Strategies for PHA production by mixed cultures and renewable waste materials

REQUIMTE/CQFB, Chemistry Department, FCT/UNL, 2829 516, Caparica, Portugal.
Applied Microbiology and Biotechnology (Impact Factor: 3.34). 12/2008; 81(4):615-28. DOI: 10.1007/s00253-008-1757-y
Source: PubMed


Production of polyhydroxyalkanoates (PHA) by mixed cultures has been widely studied in the last decade. Storage of PHA by mixed microbial cultures occurs under transient conditions of carbon or oxygen availability, known respectively as aerobic dynamic feeding and anaerobic/aerobic process. In these processes, PHA-accumulating organisms, which are quite diverse in terms of phenotype, are selected by the dynamic operating conditions imposed to the reactor. The stability of these processes during long-time operation and the similarity of the polymer physical/chemical properties to the one produced by pure cultures were demonstrated. This process could be implemented at industrial scale, providing that some technological aspects are solved. This review summarizes the relevant research carried out with mixed cultures for PHA production, with main focus on the use of wastes or industrial surplus as feedstocks. Basic concepts, regarding the metabolism and microbiology, and technological approaches, with emphasis on the kind of feedstock and reactor operating conditions for culture selection and PHA accumulation, are described. Challenges for the process optimization are also discussed.

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    • "This technique imposes selective pressure on highly diverse mixed microbial communities (MMC) to select microorganisms with a certain production capacity (Ciesielski et al., 2008). To enrich the bacterial community with these bacteria that effectively produce PHAs, selective pressure is applied in the form of changing periods of presence and absence of the external carbon substrate (feast/famine phases) (Serafim et al., 2008). "
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    ABSTRACT: The development of processes for the production of biopolymer materials is being stimulated by a combination of factors. These factors include the negative effects of petrochemical-derived plastics on the global environment, depletion of global fossil fuel supplies, and the growing demands of an ever-increasing population for the products deemed necessary for an affluent modern lifestyle. In particular, polyhydroxyalkanoates have attracted attention as environmentally friendly alternatives to the synthetic polymers that are commonly used. Polyhydroxyalkanoates are polyesters produced and accumulated in intracellular granules by many microorganisms. Because they are biodegradable and biocompatible and can be produced by fermentation of renewable feedstocks, they are considered attractive substitutes for petroleum-derived polymers. To create bacterial polyesters, crude and waste plant oils, which can be difficult to dispose of, can be recovered and used as feedstock. This paper gives an overview of the potential for the production of polyhydroxyalkanoates with useful physicochemical properties by bacteria grown on renewable resources such as plant oils.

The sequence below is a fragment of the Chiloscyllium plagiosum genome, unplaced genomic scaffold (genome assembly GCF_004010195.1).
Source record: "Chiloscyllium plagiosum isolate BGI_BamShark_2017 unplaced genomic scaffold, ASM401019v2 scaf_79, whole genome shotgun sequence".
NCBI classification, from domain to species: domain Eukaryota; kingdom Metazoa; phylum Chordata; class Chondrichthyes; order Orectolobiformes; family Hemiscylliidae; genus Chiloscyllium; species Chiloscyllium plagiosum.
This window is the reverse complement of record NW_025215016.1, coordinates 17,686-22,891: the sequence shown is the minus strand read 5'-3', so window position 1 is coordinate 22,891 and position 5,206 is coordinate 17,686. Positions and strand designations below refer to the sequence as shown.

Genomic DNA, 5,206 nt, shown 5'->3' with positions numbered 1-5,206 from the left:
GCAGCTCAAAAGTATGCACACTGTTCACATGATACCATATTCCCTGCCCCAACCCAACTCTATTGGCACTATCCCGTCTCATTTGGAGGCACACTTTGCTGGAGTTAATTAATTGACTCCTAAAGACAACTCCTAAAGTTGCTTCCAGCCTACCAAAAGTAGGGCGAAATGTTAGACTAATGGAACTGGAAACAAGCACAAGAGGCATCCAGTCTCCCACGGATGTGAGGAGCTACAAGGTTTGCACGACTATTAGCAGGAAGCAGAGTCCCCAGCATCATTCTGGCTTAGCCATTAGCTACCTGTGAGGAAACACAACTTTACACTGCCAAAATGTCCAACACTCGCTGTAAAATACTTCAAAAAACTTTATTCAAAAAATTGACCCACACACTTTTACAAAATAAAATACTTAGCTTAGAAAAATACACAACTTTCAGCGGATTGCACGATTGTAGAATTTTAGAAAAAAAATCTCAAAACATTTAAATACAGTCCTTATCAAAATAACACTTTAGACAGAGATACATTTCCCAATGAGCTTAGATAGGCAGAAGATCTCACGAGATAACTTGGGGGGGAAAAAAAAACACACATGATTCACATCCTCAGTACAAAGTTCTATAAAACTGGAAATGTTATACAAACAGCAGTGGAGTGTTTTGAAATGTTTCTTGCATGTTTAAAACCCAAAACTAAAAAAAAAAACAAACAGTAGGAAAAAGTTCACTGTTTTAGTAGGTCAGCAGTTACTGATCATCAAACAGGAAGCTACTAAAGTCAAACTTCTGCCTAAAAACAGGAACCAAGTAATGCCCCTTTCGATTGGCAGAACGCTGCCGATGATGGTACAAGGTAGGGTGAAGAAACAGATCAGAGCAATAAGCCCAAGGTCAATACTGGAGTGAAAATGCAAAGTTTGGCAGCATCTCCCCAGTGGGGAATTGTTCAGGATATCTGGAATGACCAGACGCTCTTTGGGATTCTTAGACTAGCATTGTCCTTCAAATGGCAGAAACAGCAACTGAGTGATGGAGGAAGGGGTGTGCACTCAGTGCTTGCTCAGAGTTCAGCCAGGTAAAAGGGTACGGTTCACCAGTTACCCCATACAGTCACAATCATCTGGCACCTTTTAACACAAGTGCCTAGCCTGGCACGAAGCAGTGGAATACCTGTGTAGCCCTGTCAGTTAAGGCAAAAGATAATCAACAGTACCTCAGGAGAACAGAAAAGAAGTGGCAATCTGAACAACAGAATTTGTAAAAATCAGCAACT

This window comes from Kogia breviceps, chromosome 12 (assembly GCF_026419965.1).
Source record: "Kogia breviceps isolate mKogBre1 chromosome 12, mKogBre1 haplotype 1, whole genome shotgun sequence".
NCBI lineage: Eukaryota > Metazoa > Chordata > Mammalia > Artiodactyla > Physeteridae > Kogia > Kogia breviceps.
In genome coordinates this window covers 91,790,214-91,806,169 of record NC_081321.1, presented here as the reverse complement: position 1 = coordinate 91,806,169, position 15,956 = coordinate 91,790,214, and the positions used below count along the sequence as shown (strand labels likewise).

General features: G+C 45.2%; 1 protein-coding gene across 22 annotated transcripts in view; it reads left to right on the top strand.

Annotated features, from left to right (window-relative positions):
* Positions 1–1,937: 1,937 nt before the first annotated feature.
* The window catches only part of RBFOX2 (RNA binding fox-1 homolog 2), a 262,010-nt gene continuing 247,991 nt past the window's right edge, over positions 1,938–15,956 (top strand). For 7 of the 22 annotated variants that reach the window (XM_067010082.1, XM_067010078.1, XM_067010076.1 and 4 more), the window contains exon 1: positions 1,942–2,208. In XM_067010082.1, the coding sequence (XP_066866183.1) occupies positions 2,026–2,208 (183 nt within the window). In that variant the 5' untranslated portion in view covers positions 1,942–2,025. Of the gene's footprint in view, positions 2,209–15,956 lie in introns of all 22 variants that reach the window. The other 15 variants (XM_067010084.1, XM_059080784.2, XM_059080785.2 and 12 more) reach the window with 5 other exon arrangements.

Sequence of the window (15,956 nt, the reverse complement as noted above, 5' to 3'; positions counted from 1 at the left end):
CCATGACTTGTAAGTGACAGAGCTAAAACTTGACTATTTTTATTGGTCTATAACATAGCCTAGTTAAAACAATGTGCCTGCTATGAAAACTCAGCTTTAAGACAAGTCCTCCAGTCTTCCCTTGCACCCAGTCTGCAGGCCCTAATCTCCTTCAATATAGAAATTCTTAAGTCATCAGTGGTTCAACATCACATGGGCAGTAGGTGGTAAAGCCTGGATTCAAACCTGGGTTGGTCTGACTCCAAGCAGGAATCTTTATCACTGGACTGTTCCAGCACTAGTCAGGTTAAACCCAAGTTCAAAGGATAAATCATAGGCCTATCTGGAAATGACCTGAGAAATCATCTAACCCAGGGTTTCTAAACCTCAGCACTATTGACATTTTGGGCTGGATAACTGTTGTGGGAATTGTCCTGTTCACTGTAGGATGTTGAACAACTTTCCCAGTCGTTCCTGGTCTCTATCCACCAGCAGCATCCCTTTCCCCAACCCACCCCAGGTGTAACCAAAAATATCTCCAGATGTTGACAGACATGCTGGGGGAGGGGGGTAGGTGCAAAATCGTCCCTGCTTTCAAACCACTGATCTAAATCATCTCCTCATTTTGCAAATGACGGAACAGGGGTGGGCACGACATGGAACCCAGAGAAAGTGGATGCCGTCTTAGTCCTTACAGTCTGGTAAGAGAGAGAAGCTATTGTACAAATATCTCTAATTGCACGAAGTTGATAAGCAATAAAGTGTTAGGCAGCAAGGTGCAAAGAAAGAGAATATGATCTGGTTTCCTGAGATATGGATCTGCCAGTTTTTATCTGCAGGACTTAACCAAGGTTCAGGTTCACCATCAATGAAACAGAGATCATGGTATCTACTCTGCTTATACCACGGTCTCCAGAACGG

Journal of Cleaner Production 10/2015; 106:408-421. DOI:10.1016/j.jclepro.2014.09.040 · 3.84 Impact Factor
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    • "For this category of food products, as their shelf life is short, there is no need for long-lasting packaging materials, making biodegradable materials interesting environmental-friendly solu- tions. Among the different biodegradable materials commercially available, poly(hydroxy-3-butyrate-co-3-valerate) (PHBV), is a bacterial polyester presenting the advantage of being bio-sourced and potentially prepared from food industry by-products (Serafim et al., 2008). Its main drawbacks are its high cost (3–5 D /kg, Chanprateep, 2010) and its barrier properties which are too high to fit respiring products needs (Shogren, 1997). "